As Rock Hill schools rethink the way they grade students, officials are bracing for a charged debate.
"It's going to be messy, to say the least," Superintendent Lynn Moody said.
For the last year a group of teachers has been exploring how to standardize grading across the district's five middle schools and three high schools.
Among the questions they've discussed: Should homework figure in a student's final grade? What about class participation? Should cheaters and students who fail be allowed to make up work? Why not let all students re-test for a higher grade?
The committee drafted rules that two schools - Saluda Trail Middle and South Pointe High - are testing. Based on results at those campuses and feedback from teachers and parents, district leaders will craft a new grading policy which they expect the school board to vote on in March.
The draft emphasizes "mastery" learning, which stresses understanding content and moves away from penalizing students for taking longer to learn.
At South Pointe this year the lowest a student can score on an assignment, even if he doesn't turn it in, is 40 out of 100. A score of 69 or below is an 'F.'
Students caught cheating get referred to the administration and a chance to do the work with a 20 percent penalty.
Homework can account for up to 10 percent of a student's final grade. Any student can take a test twice to improve a grade, so long as the student re-learns the material first. That doesn't apply to standardized tests such as the PASS and the SAT.
"We're piloting it at South Pointe, but not saying, 'We think this is the thing to do,'" Principal Al Leonard said. "Our philosophy was, let's go ahead and dive into it full throttle ... How can we argue it's not a good thing if we haven't tried it?"
In part, school officials say, it's an attempt to streamline what has long been a piecemeal and confusing grading process. Some teachers, for instance, weigh homework more heavily than others. Some figure students' class participation in final grades. Others don't.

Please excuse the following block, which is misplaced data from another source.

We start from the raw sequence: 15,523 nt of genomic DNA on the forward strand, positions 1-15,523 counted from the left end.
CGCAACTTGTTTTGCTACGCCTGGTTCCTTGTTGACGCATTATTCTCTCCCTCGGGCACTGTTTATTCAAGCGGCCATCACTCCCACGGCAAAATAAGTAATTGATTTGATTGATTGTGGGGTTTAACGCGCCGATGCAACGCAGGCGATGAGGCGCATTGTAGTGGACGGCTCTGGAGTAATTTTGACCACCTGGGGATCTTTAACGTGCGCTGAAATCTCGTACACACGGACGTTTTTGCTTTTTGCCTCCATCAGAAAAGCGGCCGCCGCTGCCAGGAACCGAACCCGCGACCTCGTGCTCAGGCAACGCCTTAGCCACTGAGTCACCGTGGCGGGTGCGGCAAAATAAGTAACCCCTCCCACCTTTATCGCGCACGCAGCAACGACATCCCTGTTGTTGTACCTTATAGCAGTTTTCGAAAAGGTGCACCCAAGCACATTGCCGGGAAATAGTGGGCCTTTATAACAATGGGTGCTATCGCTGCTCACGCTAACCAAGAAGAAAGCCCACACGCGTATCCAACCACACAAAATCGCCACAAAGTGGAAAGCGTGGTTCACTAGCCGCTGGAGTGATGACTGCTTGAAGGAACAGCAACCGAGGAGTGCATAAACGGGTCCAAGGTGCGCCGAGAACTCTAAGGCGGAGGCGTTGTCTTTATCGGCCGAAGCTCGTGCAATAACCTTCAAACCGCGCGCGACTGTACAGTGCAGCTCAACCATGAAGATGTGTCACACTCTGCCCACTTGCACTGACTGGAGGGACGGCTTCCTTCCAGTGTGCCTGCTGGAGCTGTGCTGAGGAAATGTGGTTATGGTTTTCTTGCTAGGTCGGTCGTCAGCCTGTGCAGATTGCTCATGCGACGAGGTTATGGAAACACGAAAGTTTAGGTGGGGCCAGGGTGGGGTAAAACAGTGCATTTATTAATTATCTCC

Rock Hill schools' Director of Secondary Education Sheila Huckabee recalled a middle school student's parents who were concerned about what they considered miscommunication.
Their son thought he had three days to write an essay and arrived at school on the third day planning to write the final draft only to learn it was due then. He spent the class writing and turned it in. He got a zero.
In a class down the hall, he might have lost points, Huckabee said. Another teacher might have given him full credit.
"That's a problem," she said. "It's stories like that that make me believe we're doing the right thing."
In revamping the grading system, Moody is pushing for a policy which motivates more students to achieve. One way to do that, she says: Drop zeros.
While the score varies, at least a dozen South Carolina school districts have adopted a minimum score that students can't fall below. Some set it at 60. Rock Hill is proposing 40.
Proponents say it stresses learning over grades, ensuring success is never so far out of a student's reach that he gives up.
"A zero shuts down learning," Huckabee said. "We're telling kids, 'You're not walking away with a zero. You've got to show us you know something.' It's higher expectations."
Critics counter it waters down education and sets up students for future failure, when poor performance could cost a job. They say teachers shouldn't be required to give students who slack off a grade they didn't earn.
Similar changes have sparked contentious disputes elsewhere, from Florida to New Jersey and Virginia.
In Texas the backlash against minimum grades was so strong, that the state legislature banned them. Teacher groups there, according to news reports, called such policies the "ultimate grade inflation."
Resistance in Rock Hill has come mostly from teachers, officials said.